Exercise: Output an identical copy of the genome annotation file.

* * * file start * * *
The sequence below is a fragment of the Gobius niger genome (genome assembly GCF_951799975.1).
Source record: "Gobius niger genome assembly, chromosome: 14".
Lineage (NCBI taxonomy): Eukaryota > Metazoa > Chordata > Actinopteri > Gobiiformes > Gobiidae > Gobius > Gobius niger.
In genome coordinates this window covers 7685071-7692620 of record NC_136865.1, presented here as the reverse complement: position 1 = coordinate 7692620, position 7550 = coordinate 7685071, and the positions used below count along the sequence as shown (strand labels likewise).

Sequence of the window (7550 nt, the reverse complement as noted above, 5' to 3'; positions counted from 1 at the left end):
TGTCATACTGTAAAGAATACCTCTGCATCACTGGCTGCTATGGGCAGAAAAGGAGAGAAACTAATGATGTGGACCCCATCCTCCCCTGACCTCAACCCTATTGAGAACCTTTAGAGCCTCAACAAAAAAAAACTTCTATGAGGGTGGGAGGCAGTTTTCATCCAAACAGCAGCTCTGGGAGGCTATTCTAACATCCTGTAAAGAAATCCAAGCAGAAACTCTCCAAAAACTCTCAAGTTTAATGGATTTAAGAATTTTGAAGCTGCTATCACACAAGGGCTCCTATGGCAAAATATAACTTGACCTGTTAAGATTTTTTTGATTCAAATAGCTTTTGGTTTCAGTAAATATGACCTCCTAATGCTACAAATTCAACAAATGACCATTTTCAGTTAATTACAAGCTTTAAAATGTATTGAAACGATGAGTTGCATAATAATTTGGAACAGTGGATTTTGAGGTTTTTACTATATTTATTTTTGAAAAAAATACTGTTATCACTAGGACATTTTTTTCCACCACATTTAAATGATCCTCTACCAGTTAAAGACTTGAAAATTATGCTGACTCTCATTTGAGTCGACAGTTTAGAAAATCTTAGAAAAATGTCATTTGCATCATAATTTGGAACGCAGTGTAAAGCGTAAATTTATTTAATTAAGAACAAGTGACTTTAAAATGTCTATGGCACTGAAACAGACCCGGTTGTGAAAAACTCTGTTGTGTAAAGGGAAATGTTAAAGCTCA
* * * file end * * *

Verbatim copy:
The sequence below is a fragment of the Gobius niger genome (genome assembly GCF_951799975.1).
Source record: "Gobius niger genome assembly, chromosome: 14".
Lineage (NCBI taxonomy): Eukaryota > Metazoa > Chordata > Actinopteri > Gobiiformes > Gobiidae > Gobius > Gobius niger.
In genome coordinates this window covers 7685071-7692620 of record NC_136865.1, presented here as the reverse complement: position 1 = coordinate 7692620, position 7550 = coordinate 7685071, and the positions used below count along the sequence as shown (strand labels likewise).

Sequence of the window (7550 nt, the reverse complement as noted above, 5' to 3'; positions counted from 1 at the left end):
TGTCATACTGTAAAGAATACCTCTGCATCACTGGCTGCTATGGGCAGAAAAGGAGAGAAACTAATGATGTGGACCCCATCCTCCCCTGACCTCAACCCTATTGAGAACCTTTAGAGCCTCAACAAAAAAAAACTTCTATGAGGGTGGGAGGCAGTTTTCATCCAAACAGCAGCTCTGGGAGGCTATTCTAACATCCTGTAAAGAAATCCAAGCAGAAACTCTCCAAAAACTCTCAAGTTTAATGGATTTAAGAATTTTGAAGCTGCTATCACACAAGGGCTCCTATGGCAAAATATAACTTGACCTGTTAAGATTTTTTTGATTCAAATAGCTTTTGGTTTCAGTAAATATGACCTCCTAATGCTACAAATTCAACAAATGACCATTTTCAGTTAATTACAAGCTTTAAAATGTATTGAAACGATGAGTTGCATAATAATTTGGAACAGTGGATTTTGAGGTTTTTACTATATTTATTTTTGAAAAAAATACTGTTATCACTAGGACATTTTTTTCCACCACATTTAAATGATCCTCTACCAGTTAAAGACTTGAAAATTATGCTGACTCTCATTTGAGTCGACAGTTTAGAAAATCTTAGAAAAATGTCATTTGCATCATAATTTGGAACGCAGTGTAAAGCGTAAATTTATTTAATTAAGAACAAGTGACTTTAAAATGTCTATGGCACTGAAACAGACCCGGTTGTGAAAAACTCTGTTGTGTAAAGGGAAATGTTAAAGCTCA